conditions, although the difference in the number of conditions by education was significant
only for those who graduated from primary school compared with those with fewer than 6 years of schooling.
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This study provides the first overview of the magnitude of self-reported
chronic conditions at 8 INDEPTH Asian sites. The overall self-reported prevalence of these
conditions (22.7% in men and 31.6% in women) indicates that they already affect a large proportion of the population in the study sites.
These figures are lower than the overall prevalence of 38% found in China (15), 43% in Japan (16), and 77% in the United States (17).
Women at our sites reported more chronic conditions than did men. Although men and women may perceive, evaluate, and act on symptoms differently (18), many studies have shown no differences
by sex in the reporting of chronic conditions (19,20). Our study probably indicates health disparities
by sex in Asian countries, which
suggests the need for more attention to women’s health and health care in these countries. We also found that increasing age is associated with higher self-reported
prevalence of chronic conditions, which is in concordance with other findings (8,21-23). The self-reported prevalence of chronic
conditions in our study was significantly higher among respondents with less education, even after adjusting for age and sex;
this finding is similar to those of other studies that showed inverse socioeconomic gradients in chronic diseases (16,22-24).
Some methodologic limitations of this study may affect interpretation of the results. The self-reported prevalence of chronic
conditions is subject to recall bias and may not reflect the true prevalence; reporting
also can be affected by respondents’ knowledge, manifestations of the illness in everyday life, their willingness to report
the condition, and frequency of contact with a physician (23). However, self-reports of several chronic
conditions are substantially accurate when compared with physician diagnoses (25-27). Other factors that may contribute to the differences we observed are response rates, differences in age, and variability in definitions of chronic
conditions. An additional limitation is that this cross-site study was not
designed primarily to assess social patterns of chronic conditions at each respective site; therefore, comparing disease inequalities
between sites and countries is problematic. This study,
however, provides a broad overview of general patterns throughout all sites.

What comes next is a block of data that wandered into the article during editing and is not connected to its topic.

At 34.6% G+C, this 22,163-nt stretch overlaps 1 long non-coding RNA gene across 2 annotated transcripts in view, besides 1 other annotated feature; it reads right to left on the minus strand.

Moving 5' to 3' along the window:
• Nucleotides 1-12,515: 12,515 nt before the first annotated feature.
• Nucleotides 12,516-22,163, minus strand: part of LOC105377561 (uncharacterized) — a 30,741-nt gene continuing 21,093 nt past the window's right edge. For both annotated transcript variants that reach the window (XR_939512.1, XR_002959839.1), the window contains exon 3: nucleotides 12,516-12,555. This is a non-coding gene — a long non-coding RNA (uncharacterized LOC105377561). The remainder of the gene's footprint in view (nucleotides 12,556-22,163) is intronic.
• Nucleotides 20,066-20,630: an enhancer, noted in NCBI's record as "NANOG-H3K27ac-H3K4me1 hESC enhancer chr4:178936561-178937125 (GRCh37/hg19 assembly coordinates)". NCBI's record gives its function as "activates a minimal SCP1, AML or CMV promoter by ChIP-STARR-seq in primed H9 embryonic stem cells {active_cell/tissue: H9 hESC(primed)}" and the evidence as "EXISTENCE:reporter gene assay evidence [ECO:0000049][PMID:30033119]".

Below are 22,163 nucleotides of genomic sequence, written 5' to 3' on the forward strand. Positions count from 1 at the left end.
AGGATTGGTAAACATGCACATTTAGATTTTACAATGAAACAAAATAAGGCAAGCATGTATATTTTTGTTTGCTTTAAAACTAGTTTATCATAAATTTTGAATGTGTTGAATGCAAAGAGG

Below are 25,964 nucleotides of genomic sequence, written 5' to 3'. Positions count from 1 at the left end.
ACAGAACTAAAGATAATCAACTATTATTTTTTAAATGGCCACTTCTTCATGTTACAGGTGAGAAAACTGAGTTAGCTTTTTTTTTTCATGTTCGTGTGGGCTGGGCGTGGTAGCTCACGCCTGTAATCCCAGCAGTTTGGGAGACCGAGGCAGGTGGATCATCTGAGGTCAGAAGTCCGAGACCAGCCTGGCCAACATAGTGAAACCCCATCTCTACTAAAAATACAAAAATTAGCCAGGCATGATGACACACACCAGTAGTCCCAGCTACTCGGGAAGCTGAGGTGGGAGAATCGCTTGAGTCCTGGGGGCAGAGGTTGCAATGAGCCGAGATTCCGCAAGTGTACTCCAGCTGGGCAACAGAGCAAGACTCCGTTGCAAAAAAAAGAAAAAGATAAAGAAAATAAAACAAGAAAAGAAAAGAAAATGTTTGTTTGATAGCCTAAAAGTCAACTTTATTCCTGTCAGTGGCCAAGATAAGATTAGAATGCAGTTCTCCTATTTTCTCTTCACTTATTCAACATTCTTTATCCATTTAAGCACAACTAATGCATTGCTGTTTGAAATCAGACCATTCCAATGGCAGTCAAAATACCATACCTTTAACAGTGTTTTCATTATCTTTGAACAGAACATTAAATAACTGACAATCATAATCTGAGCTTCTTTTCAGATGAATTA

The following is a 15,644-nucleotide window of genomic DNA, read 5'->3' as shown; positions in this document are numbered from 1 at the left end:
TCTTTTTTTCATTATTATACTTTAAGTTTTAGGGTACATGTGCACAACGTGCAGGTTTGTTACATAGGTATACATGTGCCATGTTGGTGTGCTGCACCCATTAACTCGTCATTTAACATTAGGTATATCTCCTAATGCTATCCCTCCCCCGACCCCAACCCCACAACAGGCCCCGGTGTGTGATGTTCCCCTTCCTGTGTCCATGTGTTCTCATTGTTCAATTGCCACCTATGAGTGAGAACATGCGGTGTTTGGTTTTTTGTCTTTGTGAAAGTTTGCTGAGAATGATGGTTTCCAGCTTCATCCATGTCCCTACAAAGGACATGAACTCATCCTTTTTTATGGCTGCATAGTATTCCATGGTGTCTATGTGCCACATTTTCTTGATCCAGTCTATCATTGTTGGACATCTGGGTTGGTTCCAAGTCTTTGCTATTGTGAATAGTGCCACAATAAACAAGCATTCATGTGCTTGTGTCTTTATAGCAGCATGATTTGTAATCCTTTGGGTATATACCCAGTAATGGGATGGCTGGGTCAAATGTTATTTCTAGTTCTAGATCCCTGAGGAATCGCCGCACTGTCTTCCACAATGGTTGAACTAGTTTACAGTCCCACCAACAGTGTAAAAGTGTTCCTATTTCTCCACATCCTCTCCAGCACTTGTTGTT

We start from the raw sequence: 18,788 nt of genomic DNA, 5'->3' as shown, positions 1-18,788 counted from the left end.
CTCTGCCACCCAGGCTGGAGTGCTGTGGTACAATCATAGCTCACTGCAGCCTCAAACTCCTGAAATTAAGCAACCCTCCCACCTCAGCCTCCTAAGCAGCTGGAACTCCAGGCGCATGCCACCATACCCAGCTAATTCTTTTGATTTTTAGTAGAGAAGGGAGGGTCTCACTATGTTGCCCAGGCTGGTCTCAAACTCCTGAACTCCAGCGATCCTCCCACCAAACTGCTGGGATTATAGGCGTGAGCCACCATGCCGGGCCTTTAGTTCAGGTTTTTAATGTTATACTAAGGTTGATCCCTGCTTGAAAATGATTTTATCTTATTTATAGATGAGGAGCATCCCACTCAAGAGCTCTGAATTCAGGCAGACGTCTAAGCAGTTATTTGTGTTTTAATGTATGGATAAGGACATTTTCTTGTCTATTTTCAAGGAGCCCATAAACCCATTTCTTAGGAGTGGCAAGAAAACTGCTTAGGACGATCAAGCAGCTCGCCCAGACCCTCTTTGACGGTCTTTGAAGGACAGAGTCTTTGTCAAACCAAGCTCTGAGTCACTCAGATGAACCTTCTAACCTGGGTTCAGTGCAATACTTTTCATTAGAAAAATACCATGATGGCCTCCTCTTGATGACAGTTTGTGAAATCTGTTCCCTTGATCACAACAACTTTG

Given our findings, actions to reduce levels of chronic diseases in the studied settings are needed. Interventions should focus on disadvantaged groups, especially women and people with lower education. Knowledge of the prevalence and social patterning of chronic diseases is likely to
be useful for health professionals in predicting health trends and directing health planning and interventions. Further study, as part of the ongoing INDEPTH surveillance, will help provide high-quality and
timely data to increase the effectiveness of interventions and reduce the burden of chronic disease in Southeast Asia.
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We thank the INDEPTH network for providing financial support for this study. We also thank Dr Ruth
Bonita, the World Health Organization, and Dr Anand Krishnana and his team from the
Ballabgarh DSS site in India for training support. We are also grateful to Edward Fottrell from the London School of Hygiene and Tropical Medicine for his careful editing of this article.
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Corresponding Author: Hoang Van Minh, FilaBavi Demographic Surveillance Site, 1 Ton That Tung Ha Noi, Hanoi 844, Vietnam. Telephone: 844-8523798. E-mail: firstname.lastname@example.org.
Author Affiliations: Nawi Ng, Purworejo Demographic Surveillance Site, Indonesia; Sanjay Juvekar, Vadu Demographic Surveillance Site, India; Abdur Razzaque, Matlab Demographic Surveillance Site,
Bangladesh; Ali Ashraf, HSID Demographic Surveillance Site, Bangladesh; Abdullahel Hadi,
WATCH Demographic Surveillance Site, Bangladesh; Kusol Soonthornthada, Uraiwan Kanungsukkasem, Kanchanaburi Demographic Surveillance Site, Thailand; Tran Huu
Bich, Chililab Demographic Surveillance Site, Vietnam;
Peter Byass, Umeå International School of Public Health, Umeå University, Umeå, Sweden.